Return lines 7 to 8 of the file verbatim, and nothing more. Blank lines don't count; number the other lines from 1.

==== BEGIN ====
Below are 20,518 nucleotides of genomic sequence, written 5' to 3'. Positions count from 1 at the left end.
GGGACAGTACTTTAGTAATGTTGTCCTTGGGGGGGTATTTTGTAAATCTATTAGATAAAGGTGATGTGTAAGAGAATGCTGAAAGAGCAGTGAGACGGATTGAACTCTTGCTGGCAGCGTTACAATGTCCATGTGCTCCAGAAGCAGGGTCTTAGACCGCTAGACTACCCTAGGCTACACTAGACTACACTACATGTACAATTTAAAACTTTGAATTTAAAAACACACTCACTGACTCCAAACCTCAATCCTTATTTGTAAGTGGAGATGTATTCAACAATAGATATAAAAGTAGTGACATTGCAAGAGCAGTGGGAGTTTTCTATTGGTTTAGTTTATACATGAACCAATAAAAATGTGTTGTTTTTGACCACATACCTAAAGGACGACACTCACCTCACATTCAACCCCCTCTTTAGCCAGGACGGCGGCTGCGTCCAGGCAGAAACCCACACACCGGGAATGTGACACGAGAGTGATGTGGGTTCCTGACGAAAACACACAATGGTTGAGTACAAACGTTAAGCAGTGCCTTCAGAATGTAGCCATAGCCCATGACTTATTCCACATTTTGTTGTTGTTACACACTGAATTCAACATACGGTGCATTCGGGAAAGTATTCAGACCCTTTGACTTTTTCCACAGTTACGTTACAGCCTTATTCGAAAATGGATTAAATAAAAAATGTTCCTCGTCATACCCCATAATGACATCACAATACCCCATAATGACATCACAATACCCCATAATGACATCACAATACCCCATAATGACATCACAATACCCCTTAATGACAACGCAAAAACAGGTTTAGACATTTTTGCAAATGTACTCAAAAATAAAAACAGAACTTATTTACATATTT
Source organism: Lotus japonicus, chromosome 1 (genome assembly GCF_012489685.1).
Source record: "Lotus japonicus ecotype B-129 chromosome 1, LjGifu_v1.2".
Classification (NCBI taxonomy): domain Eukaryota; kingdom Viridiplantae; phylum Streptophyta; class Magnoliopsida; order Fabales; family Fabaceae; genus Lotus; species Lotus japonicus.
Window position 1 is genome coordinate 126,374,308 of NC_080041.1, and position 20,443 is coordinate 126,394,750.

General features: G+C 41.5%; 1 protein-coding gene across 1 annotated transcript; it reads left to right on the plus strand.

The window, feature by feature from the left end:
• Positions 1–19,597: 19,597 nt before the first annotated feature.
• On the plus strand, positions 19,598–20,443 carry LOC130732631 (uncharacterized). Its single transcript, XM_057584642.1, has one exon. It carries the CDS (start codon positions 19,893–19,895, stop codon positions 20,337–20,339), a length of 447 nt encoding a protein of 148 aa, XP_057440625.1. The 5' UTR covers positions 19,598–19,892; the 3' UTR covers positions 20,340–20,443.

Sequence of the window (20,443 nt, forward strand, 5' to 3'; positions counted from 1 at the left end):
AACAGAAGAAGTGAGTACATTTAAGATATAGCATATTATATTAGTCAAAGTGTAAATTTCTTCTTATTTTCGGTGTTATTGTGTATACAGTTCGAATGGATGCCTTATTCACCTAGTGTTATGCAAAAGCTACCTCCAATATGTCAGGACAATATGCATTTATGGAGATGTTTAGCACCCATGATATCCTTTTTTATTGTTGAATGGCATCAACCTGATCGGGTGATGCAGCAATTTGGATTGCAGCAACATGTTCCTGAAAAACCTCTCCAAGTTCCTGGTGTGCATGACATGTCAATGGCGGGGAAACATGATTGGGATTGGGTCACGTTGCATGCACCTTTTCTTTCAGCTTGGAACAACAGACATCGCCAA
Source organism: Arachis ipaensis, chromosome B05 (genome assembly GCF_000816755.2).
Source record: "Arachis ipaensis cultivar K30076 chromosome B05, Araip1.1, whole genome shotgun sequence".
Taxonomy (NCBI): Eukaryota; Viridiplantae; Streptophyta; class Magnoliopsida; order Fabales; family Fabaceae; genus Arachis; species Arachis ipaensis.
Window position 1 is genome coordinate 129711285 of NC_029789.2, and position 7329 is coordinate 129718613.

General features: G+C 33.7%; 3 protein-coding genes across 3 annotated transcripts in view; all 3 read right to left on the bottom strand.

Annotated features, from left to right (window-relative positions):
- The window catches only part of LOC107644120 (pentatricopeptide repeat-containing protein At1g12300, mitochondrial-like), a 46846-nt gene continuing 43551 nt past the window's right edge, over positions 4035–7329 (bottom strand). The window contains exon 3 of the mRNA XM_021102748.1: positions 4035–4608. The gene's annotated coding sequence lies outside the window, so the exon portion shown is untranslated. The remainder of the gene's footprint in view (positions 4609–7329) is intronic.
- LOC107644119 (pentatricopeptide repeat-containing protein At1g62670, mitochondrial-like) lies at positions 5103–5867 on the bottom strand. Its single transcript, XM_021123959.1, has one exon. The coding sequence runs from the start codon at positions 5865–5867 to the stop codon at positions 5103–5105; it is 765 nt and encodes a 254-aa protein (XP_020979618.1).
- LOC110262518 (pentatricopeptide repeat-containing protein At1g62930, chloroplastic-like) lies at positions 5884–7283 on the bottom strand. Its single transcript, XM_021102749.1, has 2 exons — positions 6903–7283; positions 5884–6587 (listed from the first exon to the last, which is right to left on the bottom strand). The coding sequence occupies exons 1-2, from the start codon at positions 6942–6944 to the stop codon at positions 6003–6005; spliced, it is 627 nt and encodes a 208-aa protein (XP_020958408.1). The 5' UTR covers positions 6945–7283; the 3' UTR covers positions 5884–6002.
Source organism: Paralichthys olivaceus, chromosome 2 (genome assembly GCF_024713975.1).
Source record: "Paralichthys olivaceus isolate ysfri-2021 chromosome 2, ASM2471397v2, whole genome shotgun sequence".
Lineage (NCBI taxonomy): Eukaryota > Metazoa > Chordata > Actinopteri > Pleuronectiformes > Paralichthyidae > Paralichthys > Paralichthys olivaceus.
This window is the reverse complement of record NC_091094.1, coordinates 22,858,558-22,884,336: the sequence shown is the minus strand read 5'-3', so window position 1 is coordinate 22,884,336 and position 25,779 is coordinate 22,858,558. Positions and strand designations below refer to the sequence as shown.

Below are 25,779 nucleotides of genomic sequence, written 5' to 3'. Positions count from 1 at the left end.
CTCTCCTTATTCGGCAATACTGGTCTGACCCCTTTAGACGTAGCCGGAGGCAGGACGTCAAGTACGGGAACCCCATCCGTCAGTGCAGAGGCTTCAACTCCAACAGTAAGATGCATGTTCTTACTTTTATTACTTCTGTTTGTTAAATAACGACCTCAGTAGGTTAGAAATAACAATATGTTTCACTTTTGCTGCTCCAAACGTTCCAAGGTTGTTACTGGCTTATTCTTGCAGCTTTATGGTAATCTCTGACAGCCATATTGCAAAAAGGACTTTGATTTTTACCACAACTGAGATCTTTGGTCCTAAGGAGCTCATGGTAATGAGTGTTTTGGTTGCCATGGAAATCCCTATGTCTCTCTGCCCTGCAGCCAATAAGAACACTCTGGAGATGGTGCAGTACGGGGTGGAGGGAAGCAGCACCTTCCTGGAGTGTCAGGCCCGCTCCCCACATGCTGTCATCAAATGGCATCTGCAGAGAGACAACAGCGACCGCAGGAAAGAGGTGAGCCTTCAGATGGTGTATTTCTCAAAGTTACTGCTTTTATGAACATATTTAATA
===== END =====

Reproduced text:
General features: G+C 41.5%; 1 protein-coding gene across 1 annotated transcript; it reads left to right on the plus strand.

The window, feature by feature from the left end: